'Locked-in' Hageman ready for big things

Minnesota's Ra'Shede Hageman long has had the potential to be a major star. Experience, focus and technique were all that separated the potential from the actual.

Now, all of those things seem to be coming together for the senior defensive tackle. Which make his big dreams start to sound like realistic ambitions.

"My main goal is to try and stand out this year, and then get into the first or second round [in the 2014 NFL draft]," Hageman told ESPN.com.

Hageman briefly considered coming out for the draft after his junior year but ultimately decided that he still had a lot to improve. He hasn't wasted any time making sure that was the right choice.

Head coach Jerry Kill recently said that Hageman was "locked in" this offseason. Teammates have noticed a difference as well.

"From off the field to the weight room, in everything he does there's a heightened level of concentration," Gophers safety Brock Vereen said. "You can tell he's hungrier than he's ever been and more focused than he's ever been."

The 6-foot-6, 310-pound Hageman bench pressed 475 pounds this winter, up about 50 pounds from his previous high. He also squatted over 500 pounds.

"I was in the weight room before everyone got there and was the last one out," he said. "I wanted to get a lot stronger, and I did that."

During spring drills, Hageman said he's trying to attack every rep with abandon.

"This is my last year, so I don't want to have any regrets about not going hard or not being physical enough," he said. "I'm trying to make as many plays as I can, and that all starts in the spring, the winter and the summer before the fall."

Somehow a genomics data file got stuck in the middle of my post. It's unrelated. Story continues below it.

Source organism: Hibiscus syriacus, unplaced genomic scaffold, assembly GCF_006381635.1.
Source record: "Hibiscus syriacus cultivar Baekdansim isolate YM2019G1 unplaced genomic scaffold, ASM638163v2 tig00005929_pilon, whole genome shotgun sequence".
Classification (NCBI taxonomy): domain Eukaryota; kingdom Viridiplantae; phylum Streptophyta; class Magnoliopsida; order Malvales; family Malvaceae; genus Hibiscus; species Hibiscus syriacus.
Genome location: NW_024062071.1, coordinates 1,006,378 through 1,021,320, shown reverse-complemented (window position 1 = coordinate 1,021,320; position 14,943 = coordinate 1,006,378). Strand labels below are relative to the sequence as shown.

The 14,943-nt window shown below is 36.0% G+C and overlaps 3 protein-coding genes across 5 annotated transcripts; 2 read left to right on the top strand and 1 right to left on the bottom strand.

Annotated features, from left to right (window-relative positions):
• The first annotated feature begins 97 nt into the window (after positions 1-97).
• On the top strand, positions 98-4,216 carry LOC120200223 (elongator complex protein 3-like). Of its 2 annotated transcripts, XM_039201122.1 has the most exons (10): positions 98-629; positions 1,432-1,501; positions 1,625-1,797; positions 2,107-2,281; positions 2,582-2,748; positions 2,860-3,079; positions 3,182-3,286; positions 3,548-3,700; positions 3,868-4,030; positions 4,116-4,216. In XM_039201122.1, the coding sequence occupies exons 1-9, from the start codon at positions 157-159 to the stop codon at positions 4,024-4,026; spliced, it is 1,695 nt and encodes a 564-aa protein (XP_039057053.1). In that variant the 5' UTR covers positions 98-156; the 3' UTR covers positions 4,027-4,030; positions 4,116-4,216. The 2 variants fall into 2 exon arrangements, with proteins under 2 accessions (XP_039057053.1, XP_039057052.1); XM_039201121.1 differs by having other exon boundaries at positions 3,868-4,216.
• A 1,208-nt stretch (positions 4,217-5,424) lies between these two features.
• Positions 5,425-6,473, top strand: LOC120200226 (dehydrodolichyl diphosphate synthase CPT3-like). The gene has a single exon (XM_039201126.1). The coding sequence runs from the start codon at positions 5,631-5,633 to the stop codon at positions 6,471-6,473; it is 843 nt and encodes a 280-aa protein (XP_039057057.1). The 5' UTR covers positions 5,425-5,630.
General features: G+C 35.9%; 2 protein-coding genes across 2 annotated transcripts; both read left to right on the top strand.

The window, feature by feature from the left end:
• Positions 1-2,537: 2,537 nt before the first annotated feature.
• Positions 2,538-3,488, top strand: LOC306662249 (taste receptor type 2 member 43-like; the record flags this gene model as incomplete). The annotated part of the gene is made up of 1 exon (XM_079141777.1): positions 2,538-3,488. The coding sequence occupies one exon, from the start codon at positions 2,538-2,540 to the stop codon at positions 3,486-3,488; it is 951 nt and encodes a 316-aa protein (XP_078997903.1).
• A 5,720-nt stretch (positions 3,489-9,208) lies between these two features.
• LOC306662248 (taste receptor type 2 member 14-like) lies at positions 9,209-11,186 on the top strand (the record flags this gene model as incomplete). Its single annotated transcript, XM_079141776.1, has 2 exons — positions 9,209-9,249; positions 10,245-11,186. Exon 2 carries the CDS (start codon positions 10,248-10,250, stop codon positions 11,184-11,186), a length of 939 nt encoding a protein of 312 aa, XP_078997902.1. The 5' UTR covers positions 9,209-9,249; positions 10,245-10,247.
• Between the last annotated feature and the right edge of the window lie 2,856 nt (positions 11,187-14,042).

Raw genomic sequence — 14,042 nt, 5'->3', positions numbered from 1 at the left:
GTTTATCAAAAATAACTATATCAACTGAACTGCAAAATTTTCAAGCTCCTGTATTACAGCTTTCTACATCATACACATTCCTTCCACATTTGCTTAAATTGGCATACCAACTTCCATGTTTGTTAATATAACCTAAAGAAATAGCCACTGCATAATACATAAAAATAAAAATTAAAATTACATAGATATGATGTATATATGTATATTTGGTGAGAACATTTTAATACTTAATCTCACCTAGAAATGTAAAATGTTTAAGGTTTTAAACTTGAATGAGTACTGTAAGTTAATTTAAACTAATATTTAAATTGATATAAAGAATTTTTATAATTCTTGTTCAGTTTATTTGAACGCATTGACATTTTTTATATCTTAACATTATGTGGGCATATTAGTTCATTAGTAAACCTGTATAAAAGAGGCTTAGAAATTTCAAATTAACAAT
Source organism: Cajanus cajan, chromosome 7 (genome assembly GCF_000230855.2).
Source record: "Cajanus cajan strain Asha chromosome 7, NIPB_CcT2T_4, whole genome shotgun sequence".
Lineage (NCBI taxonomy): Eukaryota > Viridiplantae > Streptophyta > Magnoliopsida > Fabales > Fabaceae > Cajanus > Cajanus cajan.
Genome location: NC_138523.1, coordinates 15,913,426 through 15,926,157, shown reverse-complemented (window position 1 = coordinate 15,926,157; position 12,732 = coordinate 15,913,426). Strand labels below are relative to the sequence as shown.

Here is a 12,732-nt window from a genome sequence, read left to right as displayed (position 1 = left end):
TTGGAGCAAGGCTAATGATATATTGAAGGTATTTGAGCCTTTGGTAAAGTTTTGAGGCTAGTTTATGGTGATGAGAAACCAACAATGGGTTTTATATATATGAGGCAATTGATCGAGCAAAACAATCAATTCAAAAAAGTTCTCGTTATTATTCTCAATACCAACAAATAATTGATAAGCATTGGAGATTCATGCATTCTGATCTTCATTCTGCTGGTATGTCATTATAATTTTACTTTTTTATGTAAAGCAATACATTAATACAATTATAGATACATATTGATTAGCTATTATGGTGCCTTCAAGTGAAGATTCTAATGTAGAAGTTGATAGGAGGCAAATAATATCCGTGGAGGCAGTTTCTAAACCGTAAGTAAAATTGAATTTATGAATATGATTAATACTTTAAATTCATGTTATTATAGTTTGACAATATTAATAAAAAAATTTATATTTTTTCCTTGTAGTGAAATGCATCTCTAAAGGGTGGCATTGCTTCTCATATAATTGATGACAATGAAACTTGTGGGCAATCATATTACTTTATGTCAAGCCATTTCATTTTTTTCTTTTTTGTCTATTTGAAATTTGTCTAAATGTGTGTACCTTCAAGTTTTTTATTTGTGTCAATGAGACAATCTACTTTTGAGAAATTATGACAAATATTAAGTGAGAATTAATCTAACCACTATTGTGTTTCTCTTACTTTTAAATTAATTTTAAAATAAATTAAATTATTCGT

Hageman has always had breathtaking physical skills -- he has a vertical leap of 37 inches -- but not always a home on the field. He was recruited as a tight end and was switched early in his career to defensive end before making the move to defensive tackle. Last season was his first as a full-time starter, and he responded with 35 tackles and six sacks.

It took him a while to learn the intricacies of playing tackle, but now he says "I've developed an appetite for it."

"I have the physical abilities," he said. "I just had to get used to playing D-line and catching up on my technique. I am a little behind, especially versus kids who've been playing defensive tackle their whole life."

But he's catching up quickly. Hageman gained confidence from last year's performance, including the Meineke Car Care Bowl of Texas when he had six tackles and a sack versus Texas Tech. He's working on keeping his pad level low -- not always easy for a guy his size -- and getting off the ball more quickly. With defensive end D.L. Wilhite gone and new faces at linebacker, he knows others are looking for him to lead the Minnesota front seven.

If he can do those things, he should be an All-Big Ten performer and skyrocket up NFL draft boards next year. Potential and actual could merge.

"I'm just more comfortable with myself and with the main operation at D-tackle now," he said. "I'm ready to put my own swagger on it.